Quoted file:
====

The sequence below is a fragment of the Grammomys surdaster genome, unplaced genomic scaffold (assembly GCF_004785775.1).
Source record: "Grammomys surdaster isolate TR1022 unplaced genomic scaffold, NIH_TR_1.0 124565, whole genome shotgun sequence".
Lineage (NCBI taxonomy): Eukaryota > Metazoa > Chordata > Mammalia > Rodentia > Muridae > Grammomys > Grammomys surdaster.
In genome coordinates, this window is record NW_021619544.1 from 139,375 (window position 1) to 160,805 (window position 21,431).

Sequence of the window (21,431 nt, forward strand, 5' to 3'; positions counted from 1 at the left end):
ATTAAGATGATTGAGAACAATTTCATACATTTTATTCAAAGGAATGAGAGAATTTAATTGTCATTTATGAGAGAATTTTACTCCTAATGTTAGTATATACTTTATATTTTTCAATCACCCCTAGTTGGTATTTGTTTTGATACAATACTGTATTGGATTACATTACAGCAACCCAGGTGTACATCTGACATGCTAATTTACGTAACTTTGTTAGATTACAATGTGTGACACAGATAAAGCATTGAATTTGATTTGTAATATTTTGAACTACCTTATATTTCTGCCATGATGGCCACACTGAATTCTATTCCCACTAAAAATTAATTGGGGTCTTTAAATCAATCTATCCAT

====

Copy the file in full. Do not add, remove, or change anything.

The sequence below is a fragment of the Grammomys surdaster genome, unplaced genomic scaffold (assembly GCF_004785775.1).
Source record: "Grammomys surdaster isolate TR1022 unplaced genomic scaffold, NIH_TR_1.0 124565, whole genome shotgun sequence".
Lineage (NCBI taxonomy): Eukaryota > Metazoa > Chordata > Mammalia > Rodentia > Muridae > Grammomys > Grammomys surdaster.
In genome coordinates, this window is record NW_021619544.1 from 139,375 (window position 1) to 160,805 (window position 21,431).

Sequence of the window (21,431 nt, forward strand, 5' to 3'; positions counted from 1 at the left end):
ATTAAGATGATTGAGAACAATTTCATACATTTTATTCAAAGGAATGAGAGAATTTAATTGTCATTTATGAGAGAATTTTACTCCTAATGTTAGTATATACTTTATATTTTTCAATCACCCCTAGTTGGTATTTGTTTTGATACAATACTGTATTGGATTACATTACAGCAACCCAGGTGTACATCTGACATGCTAATTTACGTAACTTTGTTAGATTACAATGTGTGACACAGATAAAGCATTGAATTTGATTTGTAATATTTTGAACTACCTTATATTTCTGCCATGATGGCCACACTGAATTCTATTCCCACTAAAAATTAATTGGGGTCTTTAAATCAATCTATCCAT